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REVIEW | Back in the Saddle Again: David Von Ancken's "Seraphim Falls"

Indiewire By Nick Pinkerton | Indiewire January 31, 2007 at 12:18AM

It begins with a gunshot, as from a starter's pistol, and the race is on. Gideon (Pierce Brosnan) - heavily bearded, feral from chase - is pursued across a frozen landscape by the steady, vengeance-driven Carver (Liam Neeson) and his posse. Motives stay opaque; Carver's gang churns through the snow in implacable advance, Gideon doubles back to pick off stragglers, and both men rankle with a hidden hurt that they cannot or will not forget. Shot under the auspices of Mel Gibson's Icon Productions (with "Braveheart" cinematographer John Toll), David Von Ancken's marathon-man Western trades in Mel's favorite things: out-of-breath action filmmaking in an allegorical vein.
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It begins with a gunshot, as from a starter's pistol, and the race is on. Gideon (Pierce Brosnan) - heavily bearded, feral from chase - is pursued across a frozen landscape by the steady, vengeance-driven Carver (Liam Neeson) and his posse. Motives stay opaque; Carver's gang churns through the snow in implacable advance, Gideon doubles back to pick off stragglers, and both men rankle with a hidden hurt that they cannot or will not forget. Shot under the auspices of Mel Gibson's Icon Productions (with "Braveheart" cinematographer John Toll), David Von Ancken's marathon-man Western trades in Mel's favorite things: out-of-breath action filmmaking in an allegorical vein.

"Seraphim Falls," like "Apocalypto," values movement over dialogue-conversation, when it happens, is in negligibly flat, Zane Grey banalities; you can hear "I reckon," "I'd be obliged," and "'round these parts" in the space of a minute's screen time. First-time feature filmmaker Von Ancken proves himself a resourceful mutilator, but his movie's ambitions demand more. When "Seraphim Falls"' last chapters plunge into the hallucinatory, it's awkward, rather than justified by the story's mounting fever. (One wonders, What Would Mel Do?: he's still a ways from becoming our era's Cornel Wilde, but the lucidly shot approach to Tenochtitlan in "Apocalypto" was a step in the right direction.)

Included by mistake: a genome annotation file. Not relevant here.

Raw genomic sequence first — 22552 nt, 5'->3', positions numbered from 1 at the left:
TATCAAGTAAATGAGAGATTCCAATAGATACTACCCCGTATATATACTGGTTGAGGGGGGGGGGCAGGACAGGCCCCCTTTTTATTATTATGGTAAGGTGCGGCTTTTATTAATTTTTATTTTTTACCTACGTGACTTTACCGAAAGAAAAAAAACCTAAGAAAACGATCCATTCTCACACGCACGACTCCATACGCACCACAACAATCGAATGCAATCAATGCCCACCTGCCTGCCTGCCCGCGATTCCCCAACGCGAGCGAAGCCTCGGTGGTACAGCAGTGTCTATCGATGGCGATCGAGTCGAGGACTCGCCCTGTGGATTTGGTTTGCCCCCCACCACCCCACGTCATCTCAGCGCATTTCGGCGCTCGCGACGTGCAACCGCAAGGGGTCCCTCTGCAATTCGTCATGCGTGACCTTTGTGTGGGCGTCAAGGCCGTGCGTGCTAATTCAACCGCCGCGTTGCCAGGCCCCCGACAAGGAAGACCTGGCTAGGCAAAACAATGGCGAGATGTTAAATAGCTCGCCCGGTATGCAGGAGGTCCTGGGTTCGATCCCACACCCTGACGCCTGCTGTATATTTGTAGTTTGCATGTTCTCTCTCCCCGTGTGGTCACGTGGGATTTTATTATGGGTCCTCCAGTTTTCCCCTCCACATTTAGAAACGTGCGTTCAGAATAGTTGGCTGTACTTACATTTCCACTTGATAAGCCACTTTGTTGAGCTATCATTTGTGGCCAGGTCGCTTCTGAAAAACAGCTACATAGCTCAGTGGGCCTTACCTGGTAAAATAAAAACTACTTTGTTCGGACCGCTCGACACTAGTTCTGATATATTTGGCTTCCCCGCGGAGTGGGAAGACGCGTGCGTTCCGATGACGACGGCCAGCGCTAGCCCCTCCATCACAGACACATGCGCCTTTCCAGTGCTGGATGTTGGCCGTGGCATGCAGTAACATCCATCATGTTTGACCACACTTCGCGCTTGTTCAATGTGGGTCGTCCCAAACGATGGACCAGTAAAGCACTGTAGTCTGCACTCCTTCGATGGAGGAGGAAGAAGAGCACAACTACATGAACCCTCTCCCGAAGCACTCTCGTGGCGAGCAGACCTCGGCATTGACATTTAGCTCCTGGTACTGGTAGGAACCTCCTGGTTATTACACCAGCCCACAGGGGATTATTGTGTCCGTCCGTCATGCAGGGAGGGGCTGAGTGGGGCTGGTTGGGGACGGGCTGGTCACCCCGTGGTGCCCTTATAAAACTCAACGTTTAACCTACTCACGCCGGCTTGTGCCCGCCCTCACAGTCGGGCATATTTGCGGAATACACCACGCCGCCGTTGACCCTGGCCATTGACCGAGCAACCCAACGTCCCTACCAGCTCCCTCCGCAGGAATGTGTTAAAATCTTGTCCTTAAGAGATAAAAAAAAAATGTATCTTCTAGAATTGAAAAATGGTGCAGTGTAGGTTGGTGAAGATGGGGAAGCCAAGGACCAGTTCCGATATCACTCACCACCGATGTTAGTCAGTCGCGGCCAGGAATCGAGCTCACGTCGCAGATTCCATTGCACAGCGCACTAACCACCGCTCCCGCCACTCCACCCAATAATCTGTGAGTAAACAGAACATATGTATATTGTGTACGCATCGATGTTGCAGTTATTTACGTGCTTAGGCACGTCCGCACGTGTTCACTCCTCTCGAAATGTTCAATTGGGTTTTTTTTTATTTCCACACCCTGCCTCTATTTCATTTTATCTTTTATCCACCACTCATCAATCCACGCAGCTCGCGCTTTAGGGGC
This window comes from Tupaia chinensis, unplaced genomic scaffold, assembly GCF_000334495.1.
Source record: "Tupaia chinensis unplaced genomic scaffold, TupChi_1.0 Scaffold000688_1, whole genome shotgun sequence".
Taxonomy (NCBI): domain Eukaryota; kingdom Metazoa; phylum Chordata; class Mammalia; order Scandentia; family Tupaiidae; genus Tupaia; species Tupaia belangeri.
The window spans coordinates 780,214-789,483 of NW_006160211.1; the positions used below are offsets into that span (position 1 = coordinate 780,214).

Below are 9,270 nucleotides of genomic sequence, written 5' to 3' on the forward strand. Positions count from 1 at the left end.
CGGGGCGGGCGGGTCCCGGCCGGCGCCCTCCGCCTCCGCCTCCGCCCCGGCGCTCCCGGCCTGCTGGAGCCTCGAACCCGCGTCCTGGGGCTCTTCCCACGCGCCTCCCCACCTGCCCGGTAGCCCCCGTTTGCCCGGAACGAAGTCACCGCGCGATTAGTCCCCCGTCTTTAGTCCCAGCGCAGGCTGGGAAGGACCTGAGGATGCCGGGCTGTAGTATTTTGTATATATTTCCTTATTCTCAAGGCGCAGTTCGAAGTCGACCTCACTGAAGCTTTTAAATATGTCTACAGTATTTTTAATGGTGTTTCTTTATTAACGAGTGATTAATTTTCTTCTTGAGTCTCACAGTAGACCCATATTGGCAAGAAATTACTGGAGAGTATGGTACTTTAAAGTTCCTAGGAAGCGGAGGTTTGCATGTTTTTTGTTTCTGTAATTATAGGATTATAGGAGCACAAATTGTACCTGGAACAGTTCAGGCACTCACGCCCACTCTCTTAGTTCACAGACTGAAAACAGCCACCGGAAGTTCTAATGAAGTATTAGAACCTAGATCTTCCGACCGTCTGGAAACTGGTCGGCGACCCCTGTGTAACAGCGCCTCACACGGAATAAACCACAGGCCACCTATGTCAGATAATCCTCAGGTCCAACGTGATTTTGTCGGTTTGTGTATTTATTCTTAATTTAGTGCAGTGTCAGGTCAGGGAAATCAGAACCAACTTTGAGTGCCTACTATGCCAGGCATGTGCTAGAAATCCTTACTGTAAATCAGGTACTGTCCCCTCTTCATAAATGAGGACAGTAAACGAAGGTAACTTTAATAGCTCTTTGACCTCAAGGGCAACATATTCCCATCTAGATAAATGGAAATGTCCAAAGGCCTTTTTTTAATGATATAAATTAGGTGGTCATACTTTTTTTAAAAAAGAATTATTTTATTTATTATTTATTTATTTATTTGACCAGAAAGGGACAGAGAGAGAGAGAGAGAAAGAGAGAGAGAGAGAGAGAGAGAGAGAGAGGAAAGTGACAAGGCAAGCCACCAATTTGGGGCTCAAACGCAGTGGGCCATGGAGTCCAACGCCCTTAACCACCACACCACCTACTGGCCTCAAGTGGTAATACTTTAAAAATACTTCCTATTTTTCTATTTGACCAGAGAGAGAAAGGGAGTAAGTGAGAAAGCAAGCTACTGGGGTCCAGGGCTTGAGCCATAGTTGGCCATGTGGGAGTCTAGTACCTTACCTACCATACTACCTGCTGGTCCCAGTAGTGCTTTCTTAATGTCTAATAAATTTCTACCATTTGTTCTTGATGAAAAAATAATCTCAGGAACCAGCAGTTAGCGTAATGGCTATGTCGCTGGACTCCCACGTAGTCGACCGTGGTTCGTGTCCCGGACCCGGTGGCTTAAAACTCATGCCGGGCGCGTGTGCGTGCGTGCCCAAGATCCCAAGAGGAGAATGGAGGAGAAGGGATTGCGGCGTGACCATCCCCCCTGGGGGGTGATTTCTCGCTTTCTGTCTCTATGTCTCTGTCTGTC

Making a modern Western pits a filmmaker against history - not just that 20-year open-range slice of the American experience, but against a dense century of movies. Von Ancken meets his precedents head on, going as far as to appropriate the purgatorial Death Valley climax of "Greed"; "Seraphim Falls" repudiates Von Stroheim and Frank Norris's fatalism with a moment that about-faces the story from doom to redemption, like a page-flip between Old Testament and New. The largesse of the gesture is impressive - the everything-altogether scope of the 19th-century novel, which "Greed" aspired to, scares off most comers now - even if the results, to quote an old Gibson-ism, are "boring as a dog's ass."

This is but one chunk of undigested homage in the bricolage upchuck: "Seraphim Falls" passes as an avowed throwback to straight-up genre moviemaking (cribs from Mann, Dwan, Eastwood...), a doomsday frontier death trip in the style of "Dead Man," a gristly serving of Spaghetti violence a la "Cut-Throats Nine," all with an overachieving moralistic chaser. It's not so much the familiarity of the material that's problematic - this trail's been traveled before, sure - if it's shock of the new you're looking for, you'd best avoid the Western ritual in the first place. But beyond a very game performance from Brosnan, "Seraphim Falls" lacks a distinct mood, gesture, swagger-anything-to compellingly argue for its existence.

"Seraphim Falls" (the Sunday school foreboding of that title's only one-tenth as poetic as the filmmakers think it is) achieves that combination, unique to our time, of being both bloated and underfed, like a 300-pounder malnourished from living off Cheetos. It's frantic but gradually enervating, cuts at a clip that prohibits the development of palpable attrition, and yet feels every bit of its 115 minutes. Revenge isn't much to live for, but who needs Anjelica Huston as the devil, probably, and the Temptation of St. Neeson to bring that idea home? A lesson in filmmaking humility: the conclusion of Anthony Mann's "Winchester '73," when 'Dutch Henry' Brown catches the bullet that Lin McAdam has been hankering to put in him for years. It's not a big scene - the quickest cut in the movie, as his body drops from its perch - but the consciousness of the violence is elevated; you can sense the border of life and death, crossing which a human becomes a thing. And the sudden deflation is nauseating.


[Nick Pinkerton is a Reverse Shot staff writer and editor and frequent contributor to Stop Smiling.]